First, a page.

Artificial intelligence technology tested during the Army’s Project Convergence exercise largely met expectations and will help transform the way the Army fights in the future, officials say.
Manned-unmanned teaming technologies being assessed in a weeks-long experiment are receiving mostly positive reviews from Army officials and non-commissioned officers.
The Next Generation Combat Vehicle Cross-Functional Team and Combat Capabilities Development Command’s Ground Vehicle Systems Center are conducting soldier operational experiments at Ft. Carson, Colorado, from June 15 through August 14. The goal is to observe, collect and analyze feedback from soldiers to assess the feasibility of integrating unmanned vehicles into ground combat formations.
Robots have led the way for human space exploration, and NASA is counting on them to serve as partners in the next round of endeavors. The space agency is teaming with industry on new technologies that will develop innovative robotic systems and offer capabilities that are key to expanding the reach of humans beyond Earth.
Robots may one day learn to perform complex tasks simply by watching humans accomplish those tasks. That ability will allow people without programming skills to teach artificial intelligence systems to conduct certain functions or missions.
Teaching artificial intelligence systems or robots usually requires software engineers. Those programmers normally interview domain experts on what they need the machines to do and then translate that information into programming language, explains Ankit Shah, a graduate student in the Department of Aeronautics and Astronautics (AeroAstro) and the Interactive Robotics Group at Massachusetts Institute of Technology (MIT).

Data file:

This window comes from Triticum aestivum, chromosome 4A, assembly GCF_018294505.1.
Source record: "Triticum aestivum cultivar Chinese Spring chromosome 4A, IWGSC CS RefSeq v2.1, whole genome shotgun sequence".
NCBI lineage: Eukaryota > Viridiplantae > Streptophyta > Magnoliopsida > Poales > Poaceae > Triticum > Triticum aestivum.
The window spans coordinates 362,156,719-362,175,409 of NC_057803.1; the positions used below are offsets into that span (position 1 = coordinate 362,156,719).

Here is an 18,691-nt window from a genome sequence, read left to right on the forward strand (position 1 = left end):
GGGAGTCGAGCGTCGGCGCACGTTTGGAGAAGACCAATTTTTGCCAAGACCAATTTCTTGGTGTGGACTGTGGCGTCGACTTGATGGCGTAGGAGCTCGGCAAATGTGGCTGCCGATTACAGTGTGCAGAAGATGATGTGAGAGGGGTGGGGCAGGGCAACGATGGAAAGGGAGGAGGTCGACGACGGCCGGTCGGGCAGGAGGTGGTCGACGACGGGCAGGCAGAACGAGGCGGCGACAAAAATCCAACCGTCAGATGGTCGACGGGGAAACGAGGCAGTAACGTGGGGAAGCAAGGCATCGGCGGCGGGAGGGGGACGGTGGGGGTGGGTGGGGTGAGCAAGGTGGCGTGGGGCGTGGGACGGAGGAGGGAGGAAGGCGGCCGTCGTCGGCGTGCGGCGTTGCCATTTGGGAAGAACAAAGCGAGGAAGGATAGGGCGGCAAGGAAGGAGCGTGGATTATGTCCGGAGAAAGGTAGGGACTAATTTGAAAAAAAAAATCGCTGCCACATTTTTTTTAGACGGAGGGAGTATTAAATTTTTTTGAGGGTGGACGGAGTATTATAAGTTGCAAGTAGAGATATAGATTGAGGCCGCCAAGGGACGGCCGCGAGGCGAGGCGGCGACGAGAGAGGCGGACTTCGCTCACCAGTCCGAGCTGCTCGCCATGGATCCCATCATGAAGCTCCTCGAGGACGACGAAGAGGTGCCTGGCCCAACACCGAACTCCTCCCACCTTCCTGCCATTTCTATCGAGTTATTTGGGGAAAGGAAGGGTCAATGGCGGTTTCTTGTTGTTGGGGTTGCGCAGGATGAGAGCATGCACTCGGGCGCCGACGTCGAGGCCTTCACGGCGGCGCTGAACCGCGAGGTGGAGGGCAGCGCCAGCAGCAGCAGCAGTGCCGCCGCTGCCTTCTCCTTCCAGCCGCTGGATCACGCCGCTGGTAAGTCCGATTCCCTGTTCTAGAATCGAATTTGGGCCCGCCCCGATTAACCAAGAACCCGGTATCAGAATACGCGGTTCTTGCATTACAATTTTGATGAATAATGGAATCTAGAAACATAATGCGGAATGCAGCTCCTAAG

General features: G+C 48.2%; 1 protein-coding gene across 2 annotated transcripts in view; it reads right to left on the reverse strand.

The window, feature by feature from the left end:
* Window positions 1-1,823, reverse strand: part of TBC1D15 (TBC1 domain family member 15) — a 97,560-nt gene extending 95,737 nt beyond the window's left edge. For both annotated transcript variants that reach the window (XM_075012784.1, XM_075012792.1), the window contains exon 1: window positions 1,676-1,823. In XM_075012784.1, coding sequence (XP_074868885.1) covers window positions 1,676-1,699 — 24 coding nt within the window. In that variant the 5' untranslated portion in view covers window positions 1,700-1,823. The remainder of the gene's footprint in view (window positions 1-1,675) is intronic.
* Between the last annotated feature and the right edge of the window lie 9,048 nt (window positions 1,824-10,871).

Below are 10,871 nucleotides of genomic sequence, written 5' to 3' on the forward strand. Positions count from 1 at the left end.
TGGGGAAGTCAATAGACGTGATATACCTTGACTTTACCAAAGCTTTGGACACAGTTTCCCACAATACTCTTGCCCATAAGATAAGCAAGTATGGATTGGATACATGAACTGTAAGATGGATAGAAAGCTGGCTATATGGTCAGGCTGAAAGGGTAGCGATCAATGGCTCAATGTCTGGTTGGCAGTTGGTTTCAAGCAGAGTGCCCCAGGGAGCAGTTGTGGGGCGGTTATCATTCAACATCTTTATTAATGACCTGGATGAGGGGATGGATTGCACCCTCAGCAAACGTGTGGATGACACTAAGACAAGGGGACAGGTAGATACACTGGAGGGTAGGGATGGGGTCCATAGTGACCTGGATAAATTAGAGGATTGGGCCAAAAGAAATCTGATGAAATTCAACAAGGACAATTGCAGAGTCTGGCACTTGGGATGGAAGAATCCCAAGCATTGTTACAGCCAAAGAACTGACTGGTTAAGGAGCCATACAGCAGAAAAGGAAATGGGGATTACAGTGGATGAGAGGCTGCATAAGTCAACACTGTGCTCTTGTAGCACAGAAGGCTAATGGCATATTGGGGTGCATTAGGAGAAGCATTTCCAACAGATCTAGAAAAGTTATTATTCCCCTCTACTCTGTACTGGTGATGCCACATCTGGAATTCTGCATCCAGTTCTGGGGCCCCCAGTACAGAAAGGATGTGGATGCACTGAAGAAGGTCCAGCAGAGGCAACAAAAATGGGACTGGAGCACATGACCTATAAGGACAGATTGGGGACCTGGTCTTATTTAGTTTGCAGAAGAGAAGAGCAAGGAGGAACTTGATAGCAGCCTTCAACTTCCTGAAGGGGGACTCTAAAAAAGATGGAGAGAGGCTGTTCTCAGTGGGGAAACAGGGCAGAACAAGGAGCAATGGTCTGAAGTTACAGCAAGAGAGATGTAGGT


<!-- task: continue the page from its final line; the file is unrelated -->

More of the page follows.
The current development of particular robots for NASA represents a methodical shift in how some Lunar or Martian vehicles are designed and how the related components or systems are included to support vehicle operation. Carnegie Mellon University and Pittsburgh-based Astrobotic are working on a lunar robot for NASA’s Lunar Surface and Instrumentation and Technology Payload program, or LSITP, that is small, fast, solar-powered and will not be teleoperated nor radiation-hardened, which is quite a change from more risk-adverse prior methods.
Scientists conducting basic research at the Johns Hopkins University Applied Physics Laboratory are examining how to build characteristics into a robotic system to improve human-nonhuman teaming. While artificial intelligence and machine learning applications can be trained to perform a task, those kinds of systems are not yet able to collaborate with humans and cannot anticipate human intent or what they will do.